Getting the dirt on the allergy epidemic #ahcj14


Erwin Gelfand, M.D., chair of pediatrics at National Jewish Health, talks about environmental and behavioral factors behind allergies
Photo: Pia Christensen Erwin Gelfand, M.D., chair of pediatrics at National Jewish Health, talks about environmental and behavioral factors behind allergies

Are there more people with allergies, allergic responses, asthma and eczema than in years past? Is the environment the blame? The short answer is yes and yes.  However, there are other factors involved.

The panel discussion at Health Journalism 2014, “The Dirt on the Allergy Epidemic,” focused on causes and prevention of eczema, asthma and food allergies in children.

Since allergies were not prevalent 60 years ago, Erwin Gelfand, M.D., chair of pediatrics at National Jewish Health, said the difference points to environmental and behavioral factors.

“There is no doubt that the incidence of allergic diseases has increased and it can almost be traced five to six decades ago,” Gelfand said. “And the big question is; what changed that allowed this to go on?”

Our genetic background is our susceptibility genes, he said.

First, an immune response is required in order to be allergic, Gelfand said.

“If you are born without an immune system, like the ‘bubble baby,’ you do not have the capacity to develop an allergy,” Gelfand said. “You need an immune system; so we have a trigger; it impacts the gene and environment interaction.

“The genetic background is stable; the environment background is a very dynamic and constantly changing influence.”

Gelfand said immune responses can be protective, to fight off viruses and fungal infections; or it can be a pro-allergic response, developing eczema, allergic rhinitis, hives and the like.

Experts want to drive the body’s immune response from one of reaction to calm acknowledgment.

“How can we drive the immune response to be one of tolerance, being able to see the foreign protein, being able to recognize it but not forming allergic response to that particular protein?” Gelfand said.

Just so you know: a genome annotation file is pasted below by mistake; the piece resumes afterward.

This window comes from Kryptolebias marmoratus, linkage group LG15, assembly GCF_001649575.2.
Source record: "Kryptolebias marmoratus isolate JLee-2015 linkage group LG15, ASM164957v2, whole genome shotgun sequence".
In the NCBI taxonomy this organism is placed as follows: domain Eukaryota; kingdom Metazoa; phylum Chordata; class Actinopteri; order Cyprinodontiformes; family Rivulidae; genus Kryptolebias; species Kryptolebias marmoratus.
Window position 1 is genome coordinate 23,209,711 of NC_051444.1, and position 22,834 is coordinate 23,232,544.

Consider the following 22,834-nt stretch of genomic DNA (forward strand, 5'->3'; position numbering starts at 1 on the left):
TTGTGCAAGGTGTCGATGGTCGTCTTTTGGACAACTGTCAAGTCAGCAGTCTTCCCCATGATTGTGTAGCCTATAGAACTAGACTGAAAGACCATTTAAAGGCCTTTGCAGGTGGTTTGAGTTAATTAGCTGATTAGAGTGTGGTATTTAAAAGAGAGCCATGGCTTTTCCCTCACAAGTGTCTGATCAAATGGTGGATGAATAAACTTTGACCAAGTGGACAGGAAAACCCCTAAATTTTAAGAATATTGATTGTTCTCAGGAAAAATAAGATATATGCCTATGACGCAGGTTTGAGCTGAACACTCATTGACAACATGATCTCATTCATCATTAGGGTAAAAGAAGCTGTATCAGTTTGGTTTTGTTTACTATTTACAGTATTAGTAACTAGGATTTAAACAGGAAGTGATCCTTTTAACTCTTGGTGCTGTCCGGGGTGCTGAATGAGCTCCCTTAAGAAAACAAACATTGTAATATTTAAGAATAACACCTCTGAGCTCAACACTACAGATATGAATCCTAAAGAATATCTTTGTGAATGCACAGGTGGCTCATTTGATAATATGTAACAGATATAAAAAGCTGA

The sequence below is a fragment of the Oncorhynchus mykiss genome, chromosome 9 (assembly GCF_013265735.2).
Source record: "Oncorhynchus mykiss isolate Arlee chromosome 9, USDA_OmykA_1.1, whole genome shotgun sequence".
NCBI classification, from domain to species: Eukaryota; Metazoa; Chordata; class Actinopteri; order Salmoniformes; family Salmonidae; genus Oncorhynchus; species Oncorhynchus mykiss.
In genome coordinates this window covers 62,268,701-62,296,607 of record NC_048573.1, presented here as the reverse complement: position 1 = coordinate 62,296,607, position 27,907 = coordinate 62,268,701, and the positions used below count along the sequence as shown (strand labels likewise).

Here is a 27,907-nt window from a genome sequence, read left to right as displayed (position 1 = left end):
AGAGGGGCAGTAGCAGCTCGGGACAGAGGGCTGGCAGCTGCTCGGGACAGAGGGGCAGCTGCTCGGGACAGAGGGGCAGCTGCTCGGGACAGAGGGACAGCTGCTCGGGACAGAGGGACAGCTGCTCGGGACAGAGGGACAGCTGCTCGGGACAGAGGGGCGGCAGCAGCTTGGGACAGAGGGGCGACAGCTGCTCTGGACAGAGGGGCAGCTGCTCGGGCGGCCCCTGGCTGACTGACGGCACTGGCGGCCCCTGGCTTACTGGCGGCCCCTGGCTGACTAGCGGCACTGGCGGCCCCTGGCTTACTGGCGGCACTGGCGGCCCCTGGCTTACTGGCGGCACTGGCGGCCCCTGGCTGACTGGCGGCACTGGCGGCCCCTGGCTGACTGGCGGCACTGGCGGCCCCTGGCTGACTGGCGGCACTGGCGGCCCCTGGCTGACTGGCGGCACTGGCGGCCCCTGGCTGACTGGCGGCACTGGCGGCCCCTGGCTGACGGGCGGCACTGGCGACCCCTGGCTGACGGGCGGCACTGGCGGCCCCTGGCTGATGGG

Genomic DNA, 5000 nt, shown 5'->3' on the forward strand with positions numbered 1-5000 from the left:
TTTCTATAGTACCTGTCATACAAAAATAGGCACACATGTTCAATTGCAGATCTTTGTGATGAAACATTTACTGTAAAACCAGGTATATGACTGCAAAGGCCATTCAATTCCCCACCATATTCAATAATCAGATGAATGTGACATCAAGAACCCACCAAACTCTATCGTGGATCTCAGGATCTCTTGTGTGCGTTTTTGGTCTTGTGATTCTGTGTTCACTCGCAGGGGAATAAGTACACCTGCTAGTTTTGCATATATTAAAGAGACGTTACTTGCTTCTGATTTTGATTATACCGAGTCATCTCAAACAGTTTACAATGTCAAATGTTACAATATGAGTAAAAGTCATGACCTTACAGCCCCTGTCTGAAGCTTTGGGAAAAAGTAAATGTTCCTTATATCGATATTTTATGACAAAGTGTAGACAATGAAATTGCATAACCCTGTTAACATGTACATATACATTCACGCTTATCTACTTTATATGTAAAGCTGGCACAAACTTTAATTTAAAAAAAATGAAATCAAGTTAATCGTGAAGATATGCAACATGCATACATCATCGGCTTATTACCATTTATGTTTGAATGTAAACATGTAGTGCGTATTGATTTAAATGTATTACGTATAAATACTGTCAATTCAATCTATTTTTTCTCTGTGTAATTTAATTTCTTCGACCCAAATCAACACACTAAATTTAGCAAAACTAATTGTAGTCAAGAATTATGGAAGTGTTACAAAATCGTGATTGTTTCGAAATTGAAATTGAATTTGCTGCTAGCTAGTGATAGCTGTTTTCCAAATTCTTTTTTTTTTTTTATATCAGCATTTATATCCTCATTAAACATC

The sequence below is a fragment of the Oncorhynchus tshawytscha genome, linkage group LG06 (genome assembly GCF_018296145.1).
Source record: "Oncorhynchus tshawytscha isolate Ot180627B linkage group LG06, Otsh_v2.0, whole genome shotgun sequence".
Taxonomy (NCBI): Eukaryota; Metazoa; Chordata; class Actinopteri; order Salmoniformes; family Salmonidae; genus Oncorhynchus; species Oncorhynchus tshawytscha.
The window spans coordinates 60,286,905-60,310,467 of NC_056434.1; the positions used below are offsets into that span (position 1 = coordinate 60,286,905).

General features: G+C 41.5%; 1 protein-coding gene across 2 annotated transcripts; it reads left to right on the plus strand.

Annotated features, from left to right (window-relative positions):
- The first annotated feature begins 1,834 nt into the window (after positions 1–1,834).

The age of onset when a person becomes sensitized and goes on to develop an allergic reaction is critical, Gelfand said, citing a study that indicated the incidence rates of asthma are in the earliest years. “We think that 70 to 80 percent of adult asthmatics can trace the origin of their disease to the first years of life,” Gelfand said. “And there’s a whole body of literature that says, even in utero, during pregnancy, the fetus may be exposed to certain things that condition their immune response to become a pro-allergic response as opposed to a protective response.”

Factors being studied include stress and psychological factors; vaccine and acetaminophen use, microbials and antibiotics, diet and folic acid supplementation for pregnant women.

“Every mother is given folic acid, often B12 and choline, and it’s turned around the incidence of spinal cord problems, spina bifida. But, on the other hand, folate, B12, choline – are so-called methyl-donors, and by methylating certain genes, we turn off certain functions,” Gelfand said. “By methylating the protective genes, maybe we have increased allergic disease.”

Gelfand referred to a study in Scandinavia, on mothers and their offspring and the incidence of having children with atopic diseases – asthma, allergic rhinitis and atopic dermatitis.

“In Scandinavia, they’ve associated the increase of allergic disease at the time folic acid supplementation was introduced,” Gelfand said. “An epidemiologic association – not cause and effect.”

Gelfand said researchers are studying pregnant mothers, their diet throughout time and methylation.

“We have now identified 64 genes that are differentially methylated in the high-risk mothers vs. the low-risk mothers that transmitted to their offspring.”

In contrast, Mark Holbreich, M.D., a diplomate of the American Board of Allergy and Immunology, who specializes in pediatric and adult allergy and asthma in Indianapolis, Indiana, discussed studies on Amish farm communities. The Amish work and live off the land, shun motorized vehicles and other modern conveniences. Holbreich said a study of Swiss farm children indicates that allergy incidence is very low among the Amish.